13. Doueiri has brilliantly and simply put a compassionate human face on a part of the world where ethnicity still trumps education, class and achievement, where even the successful face, at best, second-class citizenship in their own country.
  14. The funniest kids’ cartoon of the summer.
  15. It’s a pretty conventional “Lifetime Original Movie” sort of story. But co-writer/director Thomas Vinterberg (“Dear Wendy”) makes it work by building a sense of frustrating unease into it all.
  16. This is as thorough a take-down of a business and its practices as you’re likely to ever see.
  17. Michael B. Jordan (“Red Tails”) is never less than riveting as Oscar, and he has to be.
  18. Witty, warm and wistful and in just the right proportions, Spectacular is the best-acted film of the summer.
  19. A fine and fun film tribute to the milieu, the men, women and machines in a sport that was never deadlier or more glamorous than its Disco Decade incarnation.
  20. Bullock and Clooney make their peril our peril in this absolutely gorgeous, moving and sometimes exultant reminder that the real terrors of space are scary enough, without invented bug-eyed monsters thrown in.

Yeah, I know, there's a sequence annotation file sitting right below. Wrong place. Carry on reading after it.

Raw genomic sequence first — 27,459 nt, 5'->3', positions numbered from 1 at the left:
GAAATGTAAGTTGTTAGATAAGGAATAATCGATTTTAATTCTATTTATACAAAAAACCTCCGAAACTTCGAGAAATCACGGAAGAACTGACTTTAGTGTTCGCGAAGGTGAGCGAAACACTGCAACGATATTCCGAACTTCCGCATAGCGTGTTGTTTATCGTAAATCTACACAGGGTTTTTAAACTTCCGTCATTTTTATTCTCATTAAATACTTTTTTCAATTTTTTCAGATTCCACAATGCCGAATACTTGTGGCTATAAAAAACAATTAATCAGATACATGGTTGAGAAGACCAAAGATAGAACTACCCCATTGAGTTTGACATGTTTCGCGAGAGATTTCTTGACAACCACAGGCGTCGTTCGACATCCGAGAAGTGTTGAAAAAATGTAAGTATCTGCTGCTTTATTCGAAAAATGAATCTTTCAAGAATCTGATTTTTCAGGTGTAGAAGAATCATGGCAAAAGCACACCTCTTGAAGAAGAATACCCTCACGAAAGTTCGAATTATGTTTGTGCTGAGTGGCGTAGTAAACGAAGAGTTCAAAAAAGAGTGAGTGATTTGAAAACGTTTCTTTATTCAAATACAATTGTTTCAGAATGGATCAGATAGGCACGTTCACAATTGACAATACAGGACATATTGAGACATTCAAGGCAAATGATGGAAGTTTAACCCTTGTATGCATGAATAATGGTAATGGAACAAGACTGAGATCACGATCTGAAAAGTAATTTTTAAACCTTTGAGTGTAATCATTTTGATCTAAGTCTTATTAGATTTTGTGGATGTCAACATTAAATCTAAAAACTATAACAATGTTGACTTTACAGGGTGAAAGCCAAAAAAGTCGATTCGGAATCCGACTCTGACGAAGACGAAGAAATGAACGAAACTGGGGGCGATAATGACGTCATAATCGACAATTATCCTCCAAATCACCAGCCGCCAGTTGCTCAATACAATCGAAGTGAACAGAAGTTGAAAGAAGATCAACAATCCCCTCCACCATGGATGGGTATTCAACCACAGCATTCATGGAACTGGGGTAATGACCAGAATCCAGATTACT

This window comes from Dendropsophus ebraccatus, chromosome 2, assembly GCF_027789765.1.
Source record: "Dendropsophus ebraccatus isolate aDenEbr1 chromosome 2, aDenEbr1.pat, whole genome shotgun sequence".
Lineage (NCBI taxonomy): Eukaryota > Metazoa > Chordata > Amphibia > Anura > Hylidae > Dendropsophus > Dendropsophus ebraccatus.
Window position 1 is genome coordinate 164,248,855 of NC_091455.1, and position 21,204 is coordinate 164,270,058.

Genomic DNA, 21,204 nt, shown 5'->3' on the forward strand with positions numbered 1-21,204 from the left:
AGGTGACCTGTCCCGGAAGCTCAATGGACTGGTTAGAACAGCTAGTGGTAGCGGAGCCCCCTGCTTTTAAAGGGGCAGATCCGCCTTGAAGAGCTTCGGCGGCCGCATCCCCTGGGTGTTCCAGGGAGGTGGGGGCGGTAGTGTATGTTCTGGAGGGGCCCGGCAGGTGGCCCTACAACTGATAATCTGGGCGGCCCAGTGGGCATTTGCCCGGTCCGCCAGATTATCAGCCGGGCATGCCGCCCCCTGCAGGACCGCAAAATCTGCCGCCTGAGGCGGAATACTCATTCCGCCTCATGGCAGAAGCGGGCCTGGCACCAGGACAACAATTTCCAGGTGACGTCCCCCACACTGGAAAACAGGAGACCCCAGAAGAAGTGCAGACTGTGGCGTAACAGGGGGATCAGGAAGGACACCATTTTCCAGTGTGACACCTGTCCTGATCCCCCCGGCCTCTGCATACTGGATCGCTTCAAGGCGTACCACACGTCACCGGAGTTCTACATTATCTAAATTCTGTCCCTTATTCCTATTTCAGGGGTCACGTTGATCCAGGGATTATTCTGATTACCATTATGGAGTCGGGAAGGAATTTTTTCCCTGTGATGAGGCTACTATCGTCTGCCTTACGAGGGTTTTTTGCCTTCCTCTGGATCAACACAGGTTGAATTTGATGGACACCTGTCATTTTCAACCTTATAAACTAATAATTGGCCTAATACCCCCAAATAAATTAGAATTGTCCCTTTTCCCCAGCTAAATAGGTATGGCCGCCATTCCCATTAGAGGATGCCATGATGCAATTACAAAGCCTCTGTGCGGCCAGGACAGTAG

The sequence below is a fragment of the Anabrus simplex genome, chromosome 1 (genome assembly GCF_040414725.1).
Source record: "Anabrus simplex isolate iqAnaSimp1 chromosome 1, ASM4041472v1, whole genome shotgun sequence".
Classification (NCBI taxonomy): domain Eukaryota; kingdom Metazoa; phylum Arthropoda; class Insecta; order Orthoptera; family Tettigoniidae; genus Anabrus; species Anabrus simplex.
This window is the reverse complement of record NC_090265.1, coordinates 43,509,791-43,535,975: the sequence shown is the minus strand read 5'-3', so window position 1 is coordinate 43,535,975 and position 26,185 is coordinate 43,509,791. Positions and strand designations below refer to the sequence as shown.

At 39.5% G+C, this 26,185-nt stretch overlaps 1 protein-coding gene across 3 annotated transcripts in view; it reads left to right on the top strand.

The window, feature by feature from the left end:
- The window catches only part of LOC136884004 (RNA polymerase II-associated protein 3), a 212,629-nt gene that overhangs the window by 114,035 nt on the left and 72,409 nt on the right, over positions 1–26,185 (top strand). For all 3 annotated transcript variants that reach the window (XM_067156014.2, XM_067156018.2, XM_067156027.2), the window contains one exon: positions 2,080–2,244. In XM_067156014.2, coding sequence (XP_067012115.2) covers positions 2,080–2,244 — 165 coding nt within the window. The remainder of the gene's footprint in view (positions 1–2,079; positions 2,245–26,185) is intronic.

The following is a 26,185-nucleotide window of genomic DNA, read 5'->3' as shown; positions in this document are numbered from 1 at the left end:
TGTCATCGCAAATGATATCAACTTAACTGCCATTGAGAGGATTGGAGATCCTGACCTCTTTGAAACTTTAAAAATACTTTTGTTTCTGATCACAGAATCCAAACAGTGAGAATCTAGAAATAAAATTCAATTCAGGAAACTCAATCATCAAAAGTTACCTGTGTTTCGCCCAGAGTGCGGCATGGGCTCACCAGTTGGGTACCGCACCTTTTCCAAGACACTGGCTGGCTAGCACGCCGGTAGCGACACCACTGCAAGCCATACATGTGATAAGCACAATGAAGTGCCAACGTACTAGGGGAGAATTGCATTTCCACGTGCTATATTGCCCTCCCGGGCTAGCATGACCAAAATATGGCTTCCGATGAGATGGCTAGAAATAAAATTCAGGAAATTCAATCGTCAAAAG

21. To fans who know the tunes by heart, hearing their history is never less than thrilling. And if you’ve heard that line about “Swampers” and never new who they were, you should. They have been known to pick a song or two.
  22. The performances and Greengrass’s way with action immerse us and make Captain Phillips a tight, taut,edge of your seat thriller even if you remember the ending.
  23. This solo ordeal won’t be to every taste, but All Is Lost is a grand vehicle for the actor and for that viewer ready to consider his or her own mortality, the problems, conflicts, strengths and shortcomings you’re sure you leave behind when you just sail away.
  24. Most credit goes to Coogan for the success of this odd coupling.
  25. We’re taken back to a naive era, when the boundaries of “smut” were narrower, when even the images of an unlikely “adult” star (she never did sex films or “real” porn) seem now like good, clean fun.
  26. It was never going to be “Supercalifragilisticexpialidocious.” Reserve that honor for the film that inspired it. But Saving Mr. Banks is still one of the best pictures of the year.